Thursday, 28 December 2006

I think that I shall never see, a poem lovely as a tree.

When I made sketches for the layout of the garden, I noted down a list of the different kinds of trees we would like to have. Since it was to be a wildlife garden these were to be indigenous species mainly, ones which would provide good nesting sites, be able to host a multitude of insects and have berries or seeds for winter food. We also wanted to be able to see through the trees to the countryside beyond, and not be hemmed in by them.

As a result, we have many species of birch trees around the perimeter. We love the tracery of the foliage, the dancing movement of the leaves in the breeze, the catkins in the Spring, and the fact that they support a huge variety of insects for the birds. The Jacquemontii stands out with its amazing white papery bark, which it self-peels each Autumn. We also have a few pendulum birches which are beautiful to admire in all seasons.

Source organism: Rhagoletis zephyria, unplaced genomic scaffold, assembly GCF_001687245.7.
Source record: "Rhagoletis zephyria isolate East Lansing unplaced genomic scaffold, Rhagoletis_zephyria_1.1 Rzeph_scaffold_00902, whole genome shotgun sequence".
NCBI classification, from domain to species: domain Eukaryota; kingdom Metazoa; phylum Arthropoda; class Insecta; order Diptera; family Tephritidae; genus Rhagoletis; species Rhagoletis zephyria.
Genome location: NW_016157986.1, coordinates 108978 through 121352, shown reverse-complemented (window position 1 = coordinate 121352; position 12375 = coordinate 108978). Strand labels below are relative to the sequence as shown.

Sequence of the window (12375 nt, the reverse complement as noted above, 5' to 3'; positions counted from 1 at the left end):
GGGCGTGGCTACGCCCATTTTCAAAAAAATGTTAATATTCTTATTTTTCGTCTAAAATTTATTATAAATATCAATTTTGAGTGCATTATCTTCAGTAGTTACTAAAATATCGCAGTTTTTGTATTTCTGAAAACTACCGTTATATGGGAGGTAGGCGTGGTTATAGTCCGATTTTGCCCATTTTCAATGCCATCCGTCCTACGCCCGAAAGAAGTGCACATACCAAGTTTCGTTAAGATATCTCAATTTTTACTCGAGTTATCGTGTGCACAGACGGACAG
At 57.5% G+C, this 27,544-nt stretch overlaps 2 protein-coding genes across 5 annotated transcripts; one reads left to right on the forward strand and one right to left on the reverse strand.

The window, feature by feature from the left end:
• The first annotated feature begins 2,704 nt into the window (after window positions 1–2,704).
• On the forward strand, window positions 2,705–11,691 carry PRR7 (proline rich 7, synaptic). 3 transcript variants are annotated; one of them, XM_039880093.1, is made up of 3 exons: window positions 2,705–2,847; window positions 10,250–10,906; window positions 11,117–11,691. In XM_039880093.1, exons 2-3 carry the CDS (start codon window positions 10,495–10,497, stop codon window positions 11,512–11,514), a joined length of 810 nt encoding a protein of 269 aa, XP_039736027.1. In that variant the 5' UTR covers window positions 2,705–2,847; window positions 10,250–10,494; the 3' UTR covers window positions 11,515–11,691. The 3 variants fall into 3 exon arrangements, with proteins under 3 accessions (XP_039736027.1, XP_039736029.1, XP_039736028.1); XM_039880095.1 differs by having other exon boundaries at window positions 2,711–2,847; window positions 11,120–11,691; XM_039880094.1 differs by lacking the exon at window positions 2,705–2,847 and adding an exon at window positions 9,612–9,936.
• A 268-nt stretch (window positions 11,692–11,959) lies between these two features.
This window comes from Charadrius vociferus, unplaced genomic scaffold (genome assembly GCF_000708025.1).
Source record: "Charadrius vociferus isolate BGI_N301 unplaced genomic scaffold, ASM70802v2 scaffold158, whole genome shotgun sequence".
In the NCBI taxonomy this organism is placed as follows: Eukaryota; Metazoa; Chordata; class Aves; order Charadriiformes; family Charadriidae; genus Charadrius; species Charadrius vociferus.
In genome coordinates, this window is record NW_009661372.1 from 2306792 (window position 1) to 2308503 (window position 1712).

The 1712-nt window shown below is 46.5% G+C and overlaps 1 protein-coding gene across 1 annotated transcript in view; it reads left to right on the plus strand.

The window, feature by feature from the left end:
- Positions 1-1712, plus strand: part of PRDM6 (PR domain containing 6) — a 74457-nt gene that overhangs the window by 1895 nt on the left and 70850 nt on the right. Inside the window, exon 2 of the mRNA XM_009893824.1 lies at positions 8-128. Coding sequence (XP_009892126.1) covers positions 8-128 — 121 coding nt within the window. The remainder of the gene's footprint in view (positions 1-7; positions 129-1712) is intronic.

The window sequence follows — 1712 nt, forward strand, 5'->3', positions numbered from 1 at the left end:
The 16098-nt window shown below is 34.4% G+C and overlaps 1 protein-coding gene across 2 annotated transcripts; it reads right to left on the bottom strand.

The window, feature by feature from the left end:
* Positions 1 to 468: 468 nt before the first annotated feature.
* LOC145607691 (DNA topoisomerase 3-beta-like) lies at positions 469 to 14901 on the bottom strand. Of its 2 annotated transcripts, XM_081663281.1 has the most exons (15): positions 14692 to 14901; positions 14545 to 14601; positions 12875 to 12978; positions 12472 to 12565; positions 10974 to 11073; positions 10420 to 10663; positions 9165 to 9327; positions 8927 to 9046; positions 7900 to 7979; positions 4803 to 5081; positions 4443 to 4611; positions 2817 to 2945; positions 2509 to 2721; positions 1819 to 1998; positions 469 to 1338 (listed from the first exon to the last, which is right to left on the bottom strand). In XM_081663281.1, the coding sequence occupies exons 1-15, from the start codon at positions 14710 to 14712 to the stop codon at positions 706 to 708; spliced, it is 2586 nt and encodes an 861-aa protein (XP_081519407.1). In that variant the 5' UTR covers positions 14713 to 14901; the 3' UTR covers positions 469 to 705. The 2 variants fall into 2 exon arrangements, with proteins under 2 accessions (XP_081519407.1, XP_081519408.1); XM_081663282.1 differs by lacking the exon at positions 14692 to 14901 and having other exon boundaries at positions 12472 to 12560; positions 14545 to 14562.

Rowans have always been a great favourite of ours and this garden is no exception. We have a Joseph's Rock, which, as well as having yellow berries in Autumn, turns a magnificent shade of red before it sheds its leaves. There are many native rowans also, which have a profusion of red berries, and a Cashmiriana which has white berries. In one bed, we also have one called Chinese Lace, which has particularly beautiful foliage.

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